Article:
Celebrate Your Wins

It’s time to write.

Don’t get me wrong. In the (long) time that has passed since I’ve last posted here, I have written and submitted multiple postdoctoral fellowship applications – and got multiple postdoctoral fellowship rejection emails (too many to count – but I’ll try counting them when I write a post about postdoc applications), completed a PhD (I’ll write about that too), got pregnant (won’t write about that part. You’ll have to figure it out yourself), turned one of my dissertation chapters into an article, which got accepted for publication in a peer-reviewed journal, gave birth to a beautiful daughter in the midst of a global pandemic, got one partial ‘yes’ that gave me a three months long postdoctoral fellowship (‘partial’ because I applied for a year’s fellowship and got three months), revised the article while watching my daughter asleep in the monitor beside me, won a prize for it (nope, not for being a writing-mum. For the article), sent a book proposal to a publisher – who then accepted it (!!!), and – hey, listing these makes me feel a bit better about not having an academic job yet! – here I am.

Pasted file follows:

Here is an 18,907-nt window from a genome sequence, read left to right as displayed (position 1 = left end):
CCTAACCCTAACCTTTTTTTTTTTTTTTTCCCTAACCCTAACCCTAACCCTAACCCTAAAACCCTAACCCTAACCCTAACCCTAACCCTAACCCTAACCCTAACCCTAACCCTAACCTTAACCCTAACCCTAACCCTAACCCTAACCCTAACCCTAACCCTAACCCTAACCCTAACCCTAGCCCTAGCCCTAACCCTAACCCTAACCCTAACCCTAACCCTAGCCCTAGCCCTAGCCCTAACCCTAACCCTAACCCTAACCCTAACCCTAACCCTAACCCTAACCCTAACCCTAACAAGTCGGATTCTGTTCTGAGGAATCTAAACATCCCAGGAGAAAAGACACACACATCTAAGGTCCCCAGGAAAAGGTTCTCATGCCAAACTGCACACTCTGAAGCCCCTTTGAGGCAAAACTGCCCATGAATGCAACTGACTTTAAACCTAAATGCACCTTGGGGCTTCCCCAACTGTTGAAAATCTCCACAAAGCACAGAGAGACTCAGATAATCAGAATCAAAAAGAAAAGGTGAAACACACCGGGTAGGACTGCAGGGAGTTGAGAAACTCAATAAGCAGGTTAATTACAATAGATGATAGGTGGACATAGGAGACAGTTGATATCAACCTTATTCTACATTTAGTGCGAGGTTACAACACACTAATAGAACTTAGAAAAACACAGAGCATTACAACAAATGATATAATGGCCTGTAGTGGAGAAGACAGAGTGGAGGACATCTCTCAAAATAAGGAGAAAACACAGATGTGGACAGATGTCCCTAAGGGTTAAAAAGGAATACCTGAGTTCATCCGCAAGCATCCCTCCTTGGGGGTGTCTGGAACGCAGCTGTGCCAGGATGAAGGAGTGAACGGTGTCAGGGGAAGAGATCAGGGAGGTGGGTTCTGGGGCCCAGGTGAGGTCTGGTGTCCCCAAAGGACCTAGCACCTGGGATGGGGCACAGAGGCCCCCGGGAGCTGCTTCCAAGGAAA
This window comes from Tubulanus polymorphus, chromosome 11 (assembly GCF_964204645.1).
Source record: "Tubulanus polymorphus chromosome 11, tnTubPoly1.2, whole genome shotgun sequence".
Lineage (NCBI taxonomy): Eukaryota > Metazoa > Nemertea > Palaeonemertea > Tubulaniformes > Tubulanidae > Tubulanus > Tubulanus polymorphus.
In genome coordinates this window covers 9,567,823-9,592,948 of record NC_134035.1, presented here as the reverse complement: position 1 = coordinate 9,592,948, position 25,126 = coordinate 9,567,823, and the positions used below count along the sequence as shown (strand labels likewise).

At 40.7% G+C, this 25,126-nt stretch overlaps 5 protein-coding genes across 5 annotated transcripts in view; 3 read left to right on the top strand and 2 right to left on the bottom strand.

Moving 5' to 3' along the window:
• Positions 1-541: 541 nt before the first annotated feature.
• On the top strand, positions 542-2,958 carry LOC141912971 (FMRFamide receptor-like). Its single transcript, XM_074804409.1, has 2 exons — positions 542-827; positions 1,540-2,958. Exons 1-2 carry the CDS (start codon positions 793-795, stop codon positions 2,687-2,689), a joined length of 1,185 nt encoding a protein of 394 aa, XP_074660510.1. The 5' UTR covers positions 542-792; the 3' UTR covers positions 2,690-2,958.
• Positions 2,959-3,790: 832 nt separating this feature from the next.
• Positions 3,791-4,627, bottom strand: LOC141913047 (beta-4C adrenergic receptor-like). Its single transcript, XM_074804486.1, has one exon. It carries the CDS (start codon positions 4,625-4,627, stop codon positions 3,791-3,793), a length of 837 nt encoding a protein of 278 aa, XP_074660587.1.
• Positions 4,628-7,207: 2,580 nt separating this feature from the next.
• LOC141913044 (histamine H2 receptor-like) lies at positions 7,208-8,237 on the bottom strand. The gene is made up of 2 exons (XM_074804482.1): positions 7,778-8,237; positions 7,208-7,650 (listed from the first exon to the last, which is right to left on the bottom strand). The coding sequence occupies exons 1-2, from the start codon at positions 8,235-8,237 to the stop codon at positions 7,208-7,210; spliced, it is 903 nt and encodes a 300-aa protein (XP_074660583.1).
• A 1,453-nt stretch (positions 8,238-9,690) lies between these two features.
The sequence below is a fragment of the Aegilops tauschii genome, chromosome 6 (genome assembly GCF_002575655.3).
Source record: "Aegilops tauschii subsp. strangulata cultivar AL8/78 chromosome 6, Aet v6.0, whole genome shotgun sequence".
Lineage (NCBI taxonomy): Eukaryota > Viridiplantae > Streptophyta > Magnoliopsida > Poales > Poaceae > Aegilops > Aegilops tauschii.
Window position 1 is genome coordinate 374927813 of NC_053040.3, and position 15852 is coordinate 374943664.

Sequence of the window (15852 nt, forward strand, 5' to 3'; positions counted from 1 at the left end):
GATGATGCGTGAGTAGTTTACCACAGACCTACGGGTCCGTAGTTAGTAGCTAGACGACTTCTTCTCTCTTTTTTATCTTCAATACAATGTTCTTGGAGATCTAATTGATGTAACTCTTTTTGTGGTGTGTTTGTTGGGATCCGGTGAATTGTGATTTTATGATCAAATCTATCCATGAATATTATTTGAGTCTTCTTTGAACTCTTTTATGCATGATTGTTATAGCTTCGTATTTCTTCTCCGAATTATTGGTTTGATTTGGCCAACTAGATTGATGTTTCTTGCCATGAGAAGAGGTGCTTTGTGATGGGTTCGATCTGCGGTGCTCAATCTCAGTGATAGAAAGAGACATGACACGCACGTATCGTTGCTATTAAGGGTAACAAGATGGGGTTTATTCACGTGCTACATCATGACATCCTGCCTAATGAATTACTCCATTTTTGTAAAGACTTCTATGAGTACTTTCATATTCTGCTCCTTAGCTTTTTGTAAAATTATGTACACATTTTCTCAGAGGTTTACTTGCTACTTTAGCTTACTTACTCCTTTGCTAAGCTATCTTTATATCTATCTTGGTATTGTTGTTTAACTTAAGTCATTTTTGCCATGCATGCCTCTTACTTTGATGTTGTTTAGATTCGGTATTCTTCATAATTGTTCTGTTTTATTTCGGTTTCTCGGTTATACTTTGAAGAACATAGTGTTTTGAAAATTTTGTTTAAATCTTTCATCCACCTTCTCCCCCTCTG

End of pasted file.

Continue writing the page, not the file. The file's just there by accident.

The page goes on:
The day I submitted my revised article – with my then-three month old sleeping on the monitor

I really should write a post about all these rejections, how the future feels so uncertain, and how every rejection now feels like I’m letting not only myself, but my newborn daughter down. BUT – I woke up this morning (well, it was the third time I ‘woke up’ this morning. Babies do change one’s sleep patterns…) and felt like it was about time I set up some new muse traps. And I started writing this post – it’s been about ten minutes since I started, I wasn’t sure what I was going to write, just let it flow, and now I’m determined to just write one last paragraph and post it as it is (spoiler after finishing to write the post – it’s a bit more than one paragraph. But just a bit).